Source: Radio Free Asia
Chinese authorities are stepping up efforts to enforce a ban on Tibetan students from participating in outside classes and engaging in religious activities during the winter break, according to multiple sources from inside Tibet. The intensified crackdown involves rigorous door-to-door checks in residential and commercial areas, with investigations being conducted both during the day and at night to identify and penalize offenders.
The ban, which was initially implemented in 2021, prohibits Tibetan children from attending informal Tibetan language classes or workshops during their winter holidays. This has raised significant concerns among local Tibetans and parents, who fear that the ban will sever the children's ties to their native language and cultural heritage.
Local authorities in several regions, including Tibet's capital Lhasa, Labrang Monastery in Gansu province, and Yushu Tibetan Autonomous Prefecture in Qinghai province, are actively enforcing the ban. A notice issued by the Lhasa city authorities explicitly instructs parents not to engage in religious education for their children and to ensure that they voluntarily distance themselves from places of worship.
The notice from the Chinese Education Department mandates that Tibetan children can only participate in supplementary classes and workshops taught by government-authorized individuals and organizations, covering subjects that have been approved by the authorities. Furthermore, the ban on Tibetan children's involvement in religious activities remains strictly enforced.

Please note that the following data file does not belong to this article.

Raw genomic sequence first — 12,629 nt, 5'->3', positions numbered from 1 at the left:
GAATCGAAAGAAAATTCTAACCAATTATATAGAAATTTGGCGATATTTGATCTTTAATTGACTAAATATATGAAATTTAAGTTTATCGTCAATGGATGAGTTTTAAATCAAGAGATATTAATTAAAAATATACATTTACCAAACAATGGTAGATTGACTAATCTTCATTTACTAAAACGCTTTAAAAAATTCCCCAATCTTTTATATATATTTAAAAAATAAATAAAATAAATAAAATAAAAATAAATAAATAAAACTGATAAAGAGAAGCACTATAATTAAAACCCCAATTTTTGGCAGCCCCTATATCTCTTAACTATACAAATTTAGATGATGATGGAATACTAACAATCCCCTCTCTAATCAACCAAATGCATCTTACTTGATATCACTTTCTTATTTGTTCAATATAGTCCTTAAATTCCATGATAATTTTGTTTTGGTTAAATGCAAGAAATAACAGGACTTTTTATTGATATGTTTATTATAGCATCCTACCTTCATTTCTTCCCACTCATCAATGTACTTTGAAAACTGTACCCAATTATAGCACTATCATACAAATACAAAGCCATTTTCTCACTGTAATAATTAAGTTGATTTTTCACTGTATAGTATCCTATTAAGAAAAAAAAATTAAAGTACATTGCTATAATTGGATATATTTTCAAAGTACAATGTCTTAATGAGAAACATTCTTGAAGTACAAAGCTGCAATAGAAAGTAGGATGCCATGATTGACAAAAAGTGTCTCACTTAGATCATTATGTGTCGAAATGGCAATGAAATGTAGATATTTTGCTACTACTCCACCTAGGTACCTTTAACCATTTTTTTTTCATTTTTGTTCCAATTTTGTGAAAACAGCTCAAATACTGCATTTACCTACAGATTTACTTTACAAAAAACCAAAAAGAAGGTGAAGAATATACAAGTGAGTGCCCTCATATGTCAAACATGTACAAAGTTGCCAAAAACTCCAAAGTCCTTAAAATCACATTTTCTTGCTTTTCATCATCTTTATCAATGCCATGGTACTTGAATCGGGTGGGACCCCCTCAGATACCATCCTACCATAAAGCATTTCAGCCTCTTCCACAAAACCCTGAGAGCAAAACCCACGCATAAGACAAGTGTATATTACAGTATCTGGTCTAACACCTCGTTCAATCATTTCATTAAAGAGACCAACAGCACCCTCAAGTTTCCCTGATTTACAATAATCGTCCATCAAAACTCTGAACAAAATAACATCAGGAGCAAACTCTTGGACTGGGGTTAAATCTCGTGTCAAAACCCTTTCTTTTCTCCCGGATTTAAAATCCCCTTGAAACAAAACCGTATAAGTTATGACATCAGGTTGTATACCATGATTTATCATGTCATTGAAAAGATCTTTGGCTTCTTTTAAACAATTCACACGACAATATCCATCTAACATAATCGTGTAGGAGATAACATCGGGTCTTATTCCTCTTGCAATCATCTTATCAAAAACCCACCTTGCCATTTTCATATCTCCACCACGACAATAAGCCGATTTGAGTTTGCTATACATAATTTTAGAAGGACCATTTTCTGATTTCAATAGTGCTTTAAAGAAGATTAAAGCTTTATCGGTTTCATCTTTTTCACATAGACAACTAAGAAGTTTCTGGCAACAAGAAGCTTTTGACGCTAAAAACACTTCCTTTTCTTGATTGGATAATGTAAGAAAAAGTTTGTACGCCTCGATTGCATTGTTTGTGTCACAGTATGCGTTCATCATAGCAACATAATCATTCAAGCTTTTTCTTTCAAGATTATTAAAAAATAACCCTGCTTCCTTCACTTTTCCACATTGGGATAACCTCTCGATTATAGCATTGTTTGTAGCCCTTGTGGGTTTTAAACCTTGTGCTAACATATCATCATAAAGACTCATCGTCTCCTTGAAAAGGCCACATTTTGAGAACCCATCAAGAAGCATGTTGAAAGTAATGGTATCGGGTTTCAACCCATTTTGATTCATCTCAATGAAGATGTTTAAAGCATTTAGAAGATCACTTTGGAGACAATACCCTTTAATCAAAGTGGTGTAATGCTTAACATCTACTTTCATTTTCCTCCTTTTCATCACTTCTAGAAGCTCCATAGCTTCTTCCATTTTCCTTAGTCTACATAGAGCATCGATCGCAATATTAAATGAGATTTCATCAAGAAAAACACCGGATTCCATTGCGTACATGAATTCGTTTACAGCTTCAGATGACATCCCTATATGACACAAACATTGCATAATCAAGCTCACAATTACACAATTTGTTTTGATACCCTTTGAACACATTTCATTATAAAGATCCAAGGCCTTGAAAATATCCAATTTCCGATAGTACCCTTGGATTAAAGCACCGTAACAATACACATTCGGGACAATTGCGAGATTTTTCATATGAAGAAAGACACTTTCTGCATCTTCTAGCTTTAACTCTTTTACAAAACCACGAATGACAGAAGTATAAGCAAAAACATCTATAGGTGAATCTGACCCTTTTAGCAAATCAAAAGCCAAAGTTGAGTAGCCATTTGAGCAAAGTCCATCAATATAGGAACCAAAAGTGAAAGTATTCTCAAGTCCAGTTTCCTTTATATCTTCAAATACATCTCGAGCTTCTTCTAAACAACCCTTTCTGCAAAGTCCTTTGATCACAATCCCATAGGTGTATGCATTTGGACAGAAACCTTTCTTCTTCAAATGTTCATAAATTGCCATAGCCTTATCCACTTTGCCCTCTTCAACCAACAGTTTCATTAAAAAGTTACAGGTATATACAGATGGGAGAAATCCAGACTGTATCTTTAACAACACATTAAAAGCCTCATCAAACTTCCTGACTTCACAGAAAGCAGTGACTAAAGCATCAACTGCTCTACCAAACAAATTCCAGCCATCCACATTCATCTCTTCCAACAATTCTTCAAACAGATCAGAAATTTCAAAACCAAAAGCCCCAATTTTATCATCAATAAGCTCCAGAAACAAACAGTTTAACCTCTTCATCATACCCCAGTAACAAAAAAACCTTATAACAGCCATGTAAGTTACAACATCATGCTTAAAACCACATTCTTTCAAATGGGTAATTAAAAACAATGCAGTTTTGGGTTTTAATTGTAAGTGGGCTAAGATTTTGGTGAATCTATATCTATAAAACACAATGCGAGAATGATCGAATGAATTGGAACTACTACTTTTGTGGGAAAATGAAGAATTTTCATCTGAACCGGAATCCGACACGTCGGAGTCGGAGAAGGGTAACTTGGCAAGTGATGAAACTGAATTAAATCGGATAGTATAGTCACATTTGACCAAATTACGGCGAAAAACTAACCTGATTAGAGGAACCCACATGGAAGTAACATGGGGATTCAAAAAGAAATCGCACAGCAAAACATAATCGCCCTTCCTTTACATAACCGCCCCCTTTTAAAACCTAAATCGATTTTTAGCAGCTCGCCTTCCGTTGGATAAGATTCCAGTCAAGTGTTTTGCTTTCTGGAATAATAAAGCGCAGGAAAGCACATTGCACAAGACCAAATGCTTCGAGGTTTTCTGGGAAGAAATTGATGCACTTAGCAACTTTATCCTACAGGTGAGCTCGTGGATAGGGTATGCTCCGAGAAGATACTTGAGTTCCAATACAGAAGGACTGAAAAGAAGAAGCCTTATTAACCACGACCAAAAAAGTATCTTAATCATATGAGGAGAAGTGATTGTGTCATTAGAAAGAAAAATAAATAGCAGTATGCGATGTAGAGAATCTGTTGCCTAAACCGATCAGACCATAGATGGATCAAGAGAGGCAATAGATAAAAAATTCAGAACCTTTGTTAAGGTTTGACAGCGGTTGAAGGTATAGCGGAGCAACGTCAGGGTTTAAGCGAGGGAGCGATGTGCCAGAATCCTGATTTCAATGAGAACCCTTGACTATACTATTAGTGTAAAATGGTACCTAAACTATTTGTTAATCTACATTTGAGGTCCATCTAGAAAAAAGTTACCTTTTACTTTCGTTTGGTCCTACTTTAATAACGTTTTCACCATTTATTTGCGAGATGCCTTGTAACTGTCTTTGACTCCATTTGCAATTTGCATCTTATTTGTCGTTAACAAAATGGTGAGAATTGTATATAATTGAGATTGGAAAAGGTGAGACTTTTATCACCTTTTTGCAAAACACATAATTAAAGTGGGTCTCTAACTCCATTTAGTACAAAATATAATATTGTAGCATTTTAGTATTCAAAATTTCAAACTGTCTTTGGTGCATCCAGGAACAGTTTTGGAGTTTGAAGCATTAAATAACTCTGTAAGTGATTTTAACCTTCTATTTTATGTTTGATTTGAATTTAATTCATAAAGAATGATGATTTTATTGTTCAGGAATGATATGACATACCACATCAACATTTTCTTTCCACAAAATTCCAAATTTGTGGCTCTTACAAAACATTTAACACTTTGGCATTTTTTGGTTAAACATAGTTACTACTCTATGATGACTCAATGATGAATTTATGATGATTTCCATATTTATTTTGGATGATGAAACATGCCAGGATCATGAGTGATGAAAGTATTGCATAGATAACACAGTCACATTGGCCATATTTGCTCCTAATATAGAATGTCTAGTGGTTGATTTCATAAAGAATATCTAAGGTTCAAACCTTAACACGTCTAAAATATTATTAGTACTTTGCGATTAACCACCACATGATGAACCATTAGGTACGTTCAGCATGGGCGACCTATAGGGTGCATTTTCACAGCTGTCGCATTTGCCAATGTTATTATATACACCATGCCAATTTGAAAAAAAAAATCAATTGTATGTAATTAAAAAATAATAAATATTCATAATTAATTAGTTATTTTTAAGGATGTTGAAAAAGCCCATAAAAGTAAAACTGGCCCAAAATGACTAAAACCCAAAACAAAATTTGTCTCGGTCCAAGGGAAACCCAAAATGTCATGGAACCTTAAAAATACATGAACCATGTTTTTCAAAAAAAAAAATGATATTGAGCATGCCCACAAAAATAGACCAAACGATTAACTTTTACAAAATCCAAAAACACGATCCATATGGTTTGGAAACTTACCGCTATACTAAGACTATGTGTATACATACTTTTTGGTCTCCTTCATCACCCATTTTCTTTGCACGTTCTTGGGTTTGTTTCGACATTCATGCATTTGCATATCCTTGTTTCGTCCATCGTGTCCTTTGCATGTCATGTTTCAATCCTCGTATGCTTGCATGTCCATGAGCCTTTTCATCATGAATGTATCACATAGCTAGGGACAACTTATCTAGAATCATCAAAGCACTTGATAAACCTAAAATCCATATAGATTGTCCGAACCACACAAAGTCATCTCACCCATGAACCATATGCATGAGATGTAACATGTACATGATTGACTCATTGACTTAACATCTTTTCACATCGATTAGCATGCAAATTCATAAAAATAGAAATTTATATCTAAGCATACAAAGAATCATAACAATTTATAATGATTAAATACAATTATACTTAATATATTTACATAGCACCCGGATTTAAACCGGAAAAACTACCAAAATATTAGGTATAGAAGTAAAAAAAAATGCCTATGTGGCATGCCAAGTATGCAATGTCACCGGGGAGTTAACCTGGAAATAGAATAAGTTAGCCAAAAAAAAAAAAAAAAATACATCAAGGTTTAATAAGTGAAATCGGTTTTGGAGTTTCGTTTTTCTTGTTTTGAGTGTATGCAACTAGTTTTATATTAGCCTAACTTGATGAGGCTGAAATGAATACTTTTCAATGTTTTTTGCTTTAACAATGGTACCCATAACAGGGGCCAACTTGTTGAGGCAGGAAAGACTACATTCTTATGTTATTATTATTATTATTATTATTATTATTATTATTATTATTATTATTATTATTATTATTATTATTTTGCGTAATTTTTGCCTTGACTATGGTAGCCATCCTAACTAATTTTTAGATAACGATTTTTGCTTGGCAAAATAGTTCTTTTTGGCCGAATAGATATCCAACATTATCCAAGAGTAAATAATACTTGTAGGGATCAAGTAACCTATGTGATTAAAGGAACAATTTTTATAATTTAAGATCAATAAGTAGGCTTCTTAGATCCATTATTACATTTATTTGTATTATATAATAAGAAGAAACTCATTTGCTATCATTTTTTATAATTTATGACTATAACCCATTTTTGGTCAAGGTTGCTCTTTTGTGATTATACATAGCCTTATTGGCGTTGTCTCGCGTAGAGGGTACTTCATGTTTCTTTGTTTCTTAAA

This stringent enforcement is part of China's broader strategy to implement President Xi Jinping's plans for the "Sinicization of religion," which aims to adapt religions to fit within China's socialist society.
These policies, including the prohibition of Tibetan language education and the imposition of Chinese-only classes, are designed to weaken Tibetan children's connection to their national identity, traditional language, and culture. Rights activists have expressed deep concerns about the potential long-term implications of these policies on the survival of the Tibetan identity and culture.
A previous report from 2022 highlighted Chinese authorities' efforts to replace Tibetan language education in schools with classes taught exclusively in Mandarin. Additionally, a 2023 investigation revealed that Tibetan children attending state-run boarding schools were being separated from their families and taught solely in Mandarin, further intensifying worries about the erosion of Tibetan identity.
Returning members of the Tibetan diaspora to Chinese-occupied Tibet have reported witnessing the effects of these policies on the interactions of their young relatives attending such Mandarin-only schools. The strict enforcement of the ban on outside classes and religious activities during the winter break underscores China's continued efforts to exert control over Tibetan culture and identity
Edited and collated by Team TRC